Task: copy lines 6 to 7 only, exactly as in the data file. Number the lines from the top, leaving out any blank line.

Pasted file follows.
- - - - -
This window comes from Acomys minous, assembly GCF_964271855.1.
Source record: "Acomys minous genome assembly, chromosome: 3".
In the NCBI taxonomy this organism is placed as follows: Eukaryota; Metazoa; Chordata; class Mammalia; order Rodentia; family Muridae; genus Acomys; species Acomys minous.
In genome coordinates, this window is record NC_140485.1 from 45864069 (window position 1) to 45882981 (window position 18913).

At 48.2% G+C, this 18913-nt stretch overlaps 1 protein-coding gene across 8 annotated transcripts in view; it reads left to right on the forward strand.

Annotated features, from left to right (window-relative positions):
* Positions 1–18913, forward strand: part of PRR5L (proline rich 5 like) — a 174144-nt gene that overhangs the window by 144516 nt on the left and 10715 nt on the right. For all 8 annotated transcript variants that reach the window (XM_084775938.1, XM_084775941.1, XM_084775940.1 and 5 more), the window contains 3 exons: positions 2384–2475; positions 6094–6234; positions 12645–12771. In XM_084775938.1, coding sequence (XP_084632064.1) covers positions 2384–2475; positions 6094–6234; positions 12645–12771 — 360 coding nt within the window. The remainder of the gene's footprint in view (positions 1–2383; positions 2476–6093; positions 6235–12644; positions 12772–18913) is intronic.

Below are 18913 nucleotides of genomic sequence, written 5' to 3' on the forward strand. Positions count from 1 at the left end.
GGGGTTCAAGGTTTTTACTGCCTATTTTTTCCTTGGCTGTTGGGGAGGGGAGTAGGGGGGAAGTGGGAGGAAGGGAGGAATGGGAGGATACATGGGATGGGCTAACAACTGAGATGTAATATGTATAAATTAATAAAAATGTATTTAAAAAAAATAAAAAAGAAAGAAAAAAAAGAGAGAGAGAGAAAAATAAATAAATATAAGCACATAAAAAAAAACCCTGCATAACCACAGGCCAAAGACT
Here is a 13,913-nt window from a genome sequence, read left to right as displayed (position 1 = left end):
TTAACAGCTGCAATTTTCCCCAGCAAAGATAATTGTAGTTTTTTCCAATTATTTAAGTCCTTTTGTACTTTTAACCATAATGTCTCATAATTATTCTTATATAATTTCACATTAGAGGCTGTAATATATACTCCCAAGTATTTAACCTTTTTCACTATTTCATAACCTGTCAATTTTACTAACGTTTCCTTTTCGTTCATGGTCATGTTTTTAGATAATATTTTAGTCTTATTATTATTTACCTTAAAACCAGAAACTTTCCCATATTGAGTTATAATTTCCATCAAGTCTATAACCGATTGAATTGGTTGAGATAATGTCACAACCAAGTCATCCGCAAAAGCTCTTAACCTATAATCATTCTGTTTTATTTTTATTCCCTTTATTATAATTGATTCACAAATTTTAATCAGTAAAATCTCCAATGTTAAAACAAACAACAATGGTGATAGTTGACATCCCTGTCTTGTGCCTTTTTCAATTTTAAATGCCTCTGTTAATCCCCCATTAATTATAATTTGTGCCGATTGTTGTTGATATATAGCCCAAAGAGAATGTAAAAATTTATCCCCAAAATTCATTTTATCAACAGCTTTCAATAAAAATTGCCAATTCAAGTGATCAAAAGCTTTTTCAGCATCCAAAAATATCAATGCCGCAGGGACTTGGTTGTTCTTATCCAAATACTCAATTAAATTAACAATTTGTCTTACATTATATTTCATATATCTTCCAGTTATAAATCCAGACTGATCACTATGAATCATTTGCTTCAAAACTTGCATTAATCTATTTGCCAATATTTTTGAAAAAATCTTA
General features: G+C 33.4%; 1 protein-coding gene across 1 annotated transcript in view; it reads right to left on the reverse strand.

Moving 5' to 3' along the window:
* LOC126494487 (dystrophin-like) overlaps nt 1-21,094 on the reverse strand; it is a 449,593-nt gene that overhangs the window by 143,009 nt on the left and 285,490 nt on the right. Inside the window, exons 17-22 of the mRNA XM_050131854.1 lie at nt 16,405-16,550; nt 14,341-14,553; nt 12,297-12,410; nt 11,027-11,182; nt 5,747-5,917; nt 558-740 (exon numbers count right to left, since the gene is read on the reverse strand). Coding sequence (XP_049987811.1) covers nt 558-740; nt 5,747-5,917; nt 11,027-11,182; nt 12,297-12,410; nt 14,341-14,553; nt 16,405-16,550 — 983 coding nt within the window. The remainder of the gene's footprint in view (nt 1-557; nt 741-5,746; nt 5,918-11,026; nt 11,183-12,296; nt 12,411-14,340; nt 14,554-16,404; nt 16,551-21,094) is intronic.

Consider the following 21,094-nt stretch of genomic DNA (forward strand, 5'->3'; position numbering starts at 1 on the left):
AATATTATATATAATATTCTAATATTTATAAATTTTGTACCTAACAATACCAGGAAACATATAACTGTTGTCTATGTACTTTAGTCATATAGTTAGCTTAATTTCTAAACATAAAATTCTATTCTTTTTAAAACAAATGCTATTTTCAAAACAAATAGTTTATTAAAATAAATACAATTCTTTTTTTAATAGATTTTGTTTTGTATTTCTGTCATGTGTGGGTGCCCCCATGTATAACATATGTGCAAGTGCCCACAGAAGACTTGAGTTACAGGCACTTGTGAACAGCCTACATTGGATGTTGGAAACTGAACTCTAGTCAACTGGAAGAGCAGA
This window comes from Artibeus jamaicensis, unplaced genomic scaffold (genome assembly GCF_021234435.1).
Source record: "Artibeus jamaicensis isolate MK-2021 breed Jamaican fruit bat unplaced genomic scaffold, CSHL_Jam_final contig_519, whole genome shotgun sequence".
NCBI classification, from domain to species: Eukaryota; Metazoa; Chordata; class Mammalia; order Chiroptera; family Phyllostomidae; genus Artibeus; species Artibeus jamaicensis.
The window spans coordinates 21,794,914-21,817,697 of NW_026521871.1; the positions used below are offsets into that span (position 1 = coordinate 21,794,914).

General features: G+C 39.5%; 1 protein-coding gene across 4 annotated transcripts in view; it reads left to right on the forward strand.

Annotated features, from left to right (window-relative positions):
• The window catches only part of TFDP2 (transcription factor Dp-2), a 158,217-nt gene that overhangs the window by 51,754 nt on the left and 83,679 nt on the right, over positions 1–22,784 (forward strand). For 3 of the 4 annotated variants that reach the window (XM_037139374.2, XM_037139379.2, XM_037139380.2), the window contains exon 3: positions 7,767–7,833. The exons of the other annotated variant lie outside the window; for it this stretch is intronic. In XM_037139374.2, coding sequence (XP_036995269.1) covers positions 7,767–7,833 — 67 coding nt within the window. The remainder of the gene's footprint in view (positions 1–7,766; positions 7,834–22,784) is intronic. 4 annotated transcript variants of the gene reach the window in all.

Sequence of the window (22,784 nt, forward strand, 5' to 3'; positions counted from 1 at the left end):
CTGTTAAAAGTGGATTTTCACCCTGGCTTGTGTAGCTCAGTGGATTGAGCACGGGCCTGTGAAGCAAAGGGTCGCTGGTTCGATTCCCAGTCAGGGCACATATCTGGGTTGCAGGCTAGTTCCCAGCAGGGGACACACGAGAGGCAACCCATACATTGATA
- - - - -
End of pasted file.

Annotated features, from left to right (window-relative positions):
* Positions 1–18913, forward strand: part of PRR5L (proline rich 5 like) — a 174144-nt gene that overhangs the window by 144516 nt on the left and 10715 nt on the right. For all 8 annotated transcript variants that reach the window (XM_084775938.1, XM_084775941.1, XM_084775940.1 and 5 more), the window contains 3 exons: positions 2384–2475; positions 6094–6234; positions 12645–12771. In XM_084775938.1, coding sequence (XP_084632064.1) covers positions 2384–2475; positions 6094–6234; positions 12645–12771 — 360 coding nt within the window. The remainder of the gene's footprint in view (positions 1–2383; positions 2476–6093; positions 6235–12644; positions 12772–18913) is intronic.